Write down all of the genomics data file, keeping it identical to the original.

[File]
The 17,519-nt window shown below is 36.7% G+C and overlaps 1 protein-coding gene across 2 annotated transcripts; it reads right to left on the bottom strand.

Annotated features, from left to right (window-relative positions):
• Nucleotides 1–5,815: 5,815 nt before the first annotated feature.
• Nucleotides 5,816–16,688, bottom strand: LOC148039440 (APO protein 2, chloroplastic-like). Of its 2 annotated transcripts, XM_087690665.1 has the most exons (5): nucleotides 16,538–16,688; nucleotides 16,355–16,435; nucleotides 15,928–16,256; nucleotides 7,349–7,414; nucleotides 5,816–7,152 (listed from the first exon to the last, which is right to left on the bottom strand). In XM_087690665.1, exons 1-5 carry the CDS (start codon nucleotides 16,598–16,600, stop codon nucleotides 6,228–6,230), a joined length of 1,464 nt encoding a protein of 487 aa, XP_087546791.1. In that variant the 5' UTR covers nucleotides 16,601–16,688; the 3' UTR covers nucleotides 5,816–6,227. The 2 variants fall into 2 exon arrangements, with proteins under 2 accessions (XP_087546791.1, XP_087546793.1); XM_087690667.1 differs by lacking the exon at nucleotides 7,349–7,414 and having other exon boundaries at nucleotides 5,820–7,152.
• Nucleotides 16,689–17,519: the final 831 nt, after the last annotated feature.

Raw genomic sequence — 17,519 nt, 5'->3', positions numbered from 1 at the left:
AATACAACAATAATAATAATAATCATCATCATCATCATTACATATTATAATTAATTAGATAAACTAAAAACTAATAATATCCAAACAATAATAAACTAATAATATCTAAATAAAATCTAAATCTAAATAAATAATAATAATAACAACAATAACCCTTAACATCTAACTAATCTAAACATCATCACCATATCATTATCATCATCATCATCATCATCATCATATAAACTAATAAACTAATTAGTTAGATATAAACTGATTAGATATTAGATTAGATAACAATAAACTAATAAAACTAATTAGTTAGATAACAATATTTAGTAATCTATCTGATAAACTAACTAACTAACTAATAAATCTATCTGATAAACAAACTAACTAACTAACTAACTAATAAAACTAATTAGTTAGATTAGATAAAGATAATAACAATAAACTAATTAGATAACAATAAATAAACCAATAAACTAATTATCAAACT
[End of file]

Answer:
The 17,519-nt window shown below is 36.7% G+C and overlaps 1 protein-coding gene across 2 annotated transcripts; it reads right to left on the bottom strand.

Annotated features, from left to right (window-relative positions):
• Nucleotides 1–5,815: 5,815 nt before the first annotated feature.
• Nucleotides 5,816–16,688, bottom strand: LOC148039440 (APO protein 2, chloroplastic-like). Of its 2 annotated transcripts, XM_087690665.1 has the most exons (5): nucleotides 16,538–16,688; nucleotides 16,355–16,435; nucleotides 15,928–16,256; nucleotides 7,349–7,414; nucleotides 5,816–7,152 (listed from the first exon to the last, which is right to left on the bottom strand). In XM_087690665.1, exons 1-5 carry the CDS (start codon nucleotides 16,598–16,600, stop codon nucleotides 6,228–6,230), a joined length of 1,464 nt encoding a protein of 487 aa, XP_087546791.1. In that variant the 5' UTR covers nucleotides 16,601–16,688; the 3' UTR covers nucleotides 5,816–6,227. The 2 variants fall into 2 exon arrangements, with proteins under 2 accessions (XP_087546791.1, XP_087546793.1); XM_087690667.1 differs by lacking the exon at nucleotides 7,349–7,414 and having other exon boundaries at nucleotides 5,820–7,152.
• Nucleotides 16,689–17,519: the final 831 nt, after the last annotated feature.

Raw genomic sequence — 17,519 nt, 5'->3', positions numbered from 1 at the left:
AATACAACAATAATAATAATAATCATCATCATCATCATTACATATTATAATTAATTAGATAAACTAAAAACTAATAATATCCAAACAATAATAAACTAATAATATCTAAATAAAATCTAAATCTAAATAAATAATAATAATAACAACAATAACCCTTAACATCTAACTAATCTAAACATCATCACCATATCATTATCATCATCATCATCATCATCATCATATAAACTAATAAACTAATTAGTTAGATATAAACTGATTAGATATTAGATTAGATAACAATAAACTAATAAAACTAATTAGTTAGATAACAATATTTAGTAATCTATCTGATAAACTAACTAACTAACTAATAAATCTATCTGATAAACAAACTAACTAACTAACTAACTAATAAAACTAATTAGTTAGATTAGATAAAGATAATAACAATAAACTAATTAGATAACAATAAATAAACCAATAAACTAATTATCAAACT